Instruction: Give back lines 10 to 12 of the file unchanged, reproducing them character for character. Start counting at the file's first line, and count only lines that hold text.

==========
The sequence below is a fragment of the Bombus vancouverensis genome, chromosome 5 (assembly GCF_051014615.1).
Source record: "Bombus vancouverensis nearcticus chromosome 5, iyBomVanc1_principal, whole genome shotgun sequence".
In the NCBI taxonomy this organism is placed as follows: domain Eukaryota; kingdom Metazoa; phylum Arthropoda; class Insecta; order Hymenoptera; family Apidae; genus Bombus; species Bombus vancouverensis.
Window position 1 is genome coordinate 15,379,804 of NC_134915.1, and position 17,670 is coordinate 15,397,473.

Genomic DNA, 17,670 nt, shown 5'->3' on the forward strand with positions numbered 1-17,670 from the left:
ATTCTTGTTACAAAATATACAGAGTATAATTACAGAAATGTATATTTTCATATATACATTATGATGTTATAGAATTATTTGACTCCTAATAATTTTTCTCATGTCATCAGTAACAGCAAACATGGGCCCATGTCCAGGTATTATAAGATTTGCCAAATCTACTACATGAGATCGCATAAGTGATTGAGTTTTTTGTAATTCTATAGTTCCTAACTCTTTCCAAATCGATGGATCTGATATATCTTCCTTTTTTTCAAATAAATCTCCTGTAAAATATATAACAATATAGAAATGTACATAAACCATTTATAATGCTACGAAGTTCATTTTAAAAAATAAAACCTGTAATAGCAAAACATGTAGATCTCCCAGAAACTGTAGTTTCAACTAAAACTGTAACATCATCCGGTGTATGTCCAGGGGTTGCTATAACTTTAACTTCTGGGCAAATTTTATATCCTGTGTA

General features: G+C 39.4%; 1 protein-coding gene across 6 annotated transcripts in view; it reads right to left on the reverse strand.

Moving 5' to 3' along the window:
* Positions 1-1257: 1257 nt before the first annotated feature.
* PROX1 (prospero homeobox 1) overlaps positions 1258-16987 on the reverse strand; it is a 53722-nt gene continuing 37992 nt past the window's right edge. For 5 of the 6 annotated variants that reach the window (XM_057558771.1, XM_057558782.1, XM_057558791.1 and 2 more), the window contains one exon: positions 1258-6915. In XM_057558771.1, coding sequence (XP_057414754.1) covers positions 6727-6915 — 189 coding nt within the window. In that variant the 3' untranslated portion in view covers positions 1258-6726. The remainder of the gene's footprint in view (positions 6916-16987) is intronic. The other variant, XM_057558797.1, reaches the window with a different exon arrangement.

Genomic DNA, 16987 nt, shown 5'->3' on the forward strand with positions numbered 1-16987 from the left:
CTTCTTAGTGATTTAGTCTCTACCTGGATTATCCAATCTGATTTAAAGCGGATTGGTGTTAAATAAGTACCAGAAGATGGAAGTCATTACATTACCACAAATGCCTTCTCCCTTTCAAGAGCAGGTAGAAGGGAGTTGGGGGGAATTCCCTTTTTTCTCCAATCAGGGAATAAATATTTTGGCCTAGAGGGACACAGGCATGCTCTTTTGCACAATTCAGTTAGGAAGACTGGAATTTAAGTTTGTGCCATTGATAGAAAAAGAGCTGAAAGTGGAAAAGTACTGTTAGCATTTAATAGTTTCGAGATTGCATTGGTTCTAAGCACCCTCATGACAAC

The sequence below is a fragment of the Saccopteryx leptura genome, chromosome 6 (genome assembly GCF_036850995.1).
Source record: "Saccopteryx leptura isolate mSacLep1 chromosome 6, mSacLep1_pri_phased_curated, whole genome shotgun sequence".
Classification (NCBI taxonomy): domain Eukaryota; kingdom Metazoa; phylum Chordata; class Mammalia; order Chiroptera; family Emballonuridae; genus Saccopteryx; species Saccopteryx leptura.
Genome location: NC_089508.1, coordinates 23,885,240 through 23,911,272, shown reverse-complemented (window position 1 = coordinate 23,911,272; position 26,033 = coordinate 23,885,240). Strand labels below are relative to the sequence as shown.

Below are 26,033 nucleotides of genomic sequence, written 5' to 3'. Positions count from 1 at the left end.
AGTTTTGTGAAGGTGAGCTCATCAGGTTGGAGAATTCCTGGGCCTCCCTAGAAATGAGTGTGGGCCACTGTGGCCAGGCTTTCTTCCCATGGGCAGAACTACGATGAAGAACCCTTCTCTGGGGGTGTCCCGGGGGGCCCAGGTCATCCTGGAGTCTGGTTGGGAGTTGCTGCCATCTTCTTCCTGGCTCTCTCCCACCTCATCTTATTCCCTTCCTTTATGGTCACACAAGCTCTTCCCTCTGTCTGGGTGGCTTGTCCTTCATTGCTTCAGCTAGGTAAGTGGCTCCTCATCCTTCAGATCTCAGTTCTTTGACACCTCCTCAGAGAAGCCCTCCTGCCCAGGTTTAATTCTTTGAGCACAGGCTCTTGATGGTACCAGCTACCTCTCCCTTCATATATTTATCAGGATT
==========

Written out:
* PROX1 (prospero homeobox 1) overlaps positions 1258-16987 on the reverse strand; it is a 53722-nt gene continuing 37992 nt past the window's right edge. For 5 of the 6 annotated variants that reach the window (XM_057558771.1, XM_057558782.1, XM_057558791.1 and 2 more), the window contains one exon: positions 1258-6915. In XM_057558771.1, coding sequence (XP_057414754.1) covers positions 6727-6915 — 189 coding nt within the window. In that variant the 3' untranslated portion in view covers positions 1258-6726. The remainder of the gene's footprint in view (positions 6916-16987) is intronic. The other variant, XM_057558797.1, reaches the window with a different exon arrangement.

Genomic DNA, 16987 nt, shown 5'->3' on the forward strand with positions numbered 1-16987 from the left:
CTTCTTAGTGATTTAGTCTCTACCTGGATTATCCAATCTGATTTAAAGCGGATTGGTGTTAAATAAGTACCAGAAGATGGAAGTCATTACATTACCACAAATGCCTTCTCCCTTTCAAGAGCAGGTAGAAGGGAGTTGGGGGGAATTCCCTTTTTTCTCCAATCAGGGAATAAATATTTTGGCCTAGAGGGACACAGGCATGCTCTTTTGCACAATTCAGTTAGGAAGACTGGAATTTAAGTTTGTGCCATTGATAGAAAAAGAGCTGAAAGTGGAAAAGTACTGTTAGCATTTAATAGTTTCGAGATTGCATTGGTTCTAAGCACCCTCATGACAAC